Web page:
Green Energy in Ontario: Power to the People

Sir Adam Beck, architect of Ontario’s publicly owned power utility.

The Ontario Government passed the Green Energy Act in 2009.  This act was designed to encourage the development of green energy in Ontario in order to meet the government's stated goal of eliminating coal from the energy mix in the province by 2014, and to provide job opportunities in renewable energy for Ontarians.

As of 2014 the last coal fired plant was closed down.  As of 2013, the renewable energy sector provided 23,700 direct jobs.  The sector is growing by over 30% per year leaving Ontario poised to capitalise on the expertise it has developed as renewable energy expands across Canada.

The Feed In Tariff model that is the central feature of the Green Energy Act provides a fixed contract for 20 years for the energy produced by renewable energy projects.  This allows for a predictable, stable revenue stream around which a reliable business plan can be constructed.

The legislation closely resembles the successful program in Germany which has been in place for 20 years and has catapulted Germany to the forefront of both green energy development as well as creating a "green" industry that has led to a worldwide surge in the adoption of solar power.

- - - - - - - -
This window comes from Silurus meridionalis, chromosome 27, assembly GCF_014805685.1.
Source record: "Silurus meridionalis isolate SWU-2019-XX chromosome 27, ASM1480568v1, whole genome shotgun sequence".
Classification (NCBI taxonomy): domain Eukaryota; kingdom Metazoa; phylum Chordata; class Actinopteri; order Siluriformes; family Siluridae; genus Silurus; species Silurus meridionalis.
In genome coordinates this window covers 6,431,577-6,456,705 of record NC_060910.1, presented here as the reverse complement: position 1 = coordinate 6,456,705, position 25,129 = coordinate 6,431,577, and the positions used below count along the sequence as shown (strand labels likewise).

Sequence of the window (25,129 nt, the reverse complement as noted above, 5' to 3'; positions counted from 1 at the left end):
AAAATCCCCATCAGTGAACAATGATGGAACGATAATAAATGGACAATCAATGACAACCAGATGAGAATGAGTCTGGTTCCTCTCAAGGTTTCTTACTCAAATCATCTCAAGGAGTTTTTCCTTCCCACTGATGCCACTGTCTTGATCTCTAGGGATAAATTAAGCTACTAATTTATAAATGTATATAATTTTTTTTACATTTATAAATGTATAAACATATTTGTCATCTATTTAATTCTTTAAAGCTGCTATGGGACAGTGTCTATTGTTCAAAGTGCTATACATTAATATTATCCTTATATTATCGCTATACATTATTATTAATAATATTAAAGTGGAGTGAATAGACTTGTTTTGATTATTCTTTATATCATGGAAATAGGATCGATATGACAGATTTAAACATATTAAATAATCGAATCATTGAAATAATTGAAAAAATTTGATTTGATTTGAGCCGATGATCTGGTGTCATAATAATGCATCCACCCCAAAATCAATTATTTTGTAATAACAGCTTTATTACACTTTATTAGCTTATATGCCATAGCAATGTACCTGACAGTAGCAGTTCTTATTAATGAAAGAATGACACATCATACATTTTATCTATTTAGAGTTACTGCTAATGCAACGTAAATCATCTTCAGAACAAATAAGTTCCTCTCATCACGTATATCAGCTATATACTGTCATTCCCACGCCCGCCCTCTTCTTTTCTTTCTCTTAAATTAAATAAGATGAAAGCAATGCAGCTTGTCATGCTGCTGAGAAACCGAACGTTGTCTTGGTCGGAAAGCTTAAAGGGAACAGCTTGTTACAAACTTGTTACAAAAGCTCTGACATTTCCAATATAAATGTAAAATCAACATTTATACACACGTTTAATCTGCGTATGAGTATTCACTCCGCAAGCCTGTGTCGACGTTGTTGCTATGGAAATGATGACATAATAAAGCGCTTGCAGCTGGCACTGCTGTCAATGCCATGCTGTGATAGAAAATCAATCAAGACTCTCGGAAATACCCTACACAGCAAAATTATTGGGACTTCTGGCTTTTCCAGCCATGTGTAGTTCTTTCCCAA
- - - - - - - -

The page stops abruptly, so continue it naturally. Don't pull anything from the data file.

In Germany, 80% of the wind projects were first developed as community power projects.  It was only after the technology had proven to be profitable that larger financial institutions and utility operators began to invest in the sector (and indeed bought out many of the smaller projects).  There are over 800 renewable energy co-operatives in Germany.

Many Ontarians may not be aware that electricity was first conceived of and developed in this province as a communally-owned resource.  Ontario Hydro was the first publicly-owned electric utility in the world.  The electric sign lit by the newly created hydro system to celebrate its inauguration in 1906 read: "For the People".

Given this history, it is especially fitting that as many Ontarians as possible be given the opportunity to participate in the creation of green energy under the new act.  Options for Green Energy is pleased to play a part in making this possible.

Sir Adam Beck, architect of Ontario's publicly owned power utility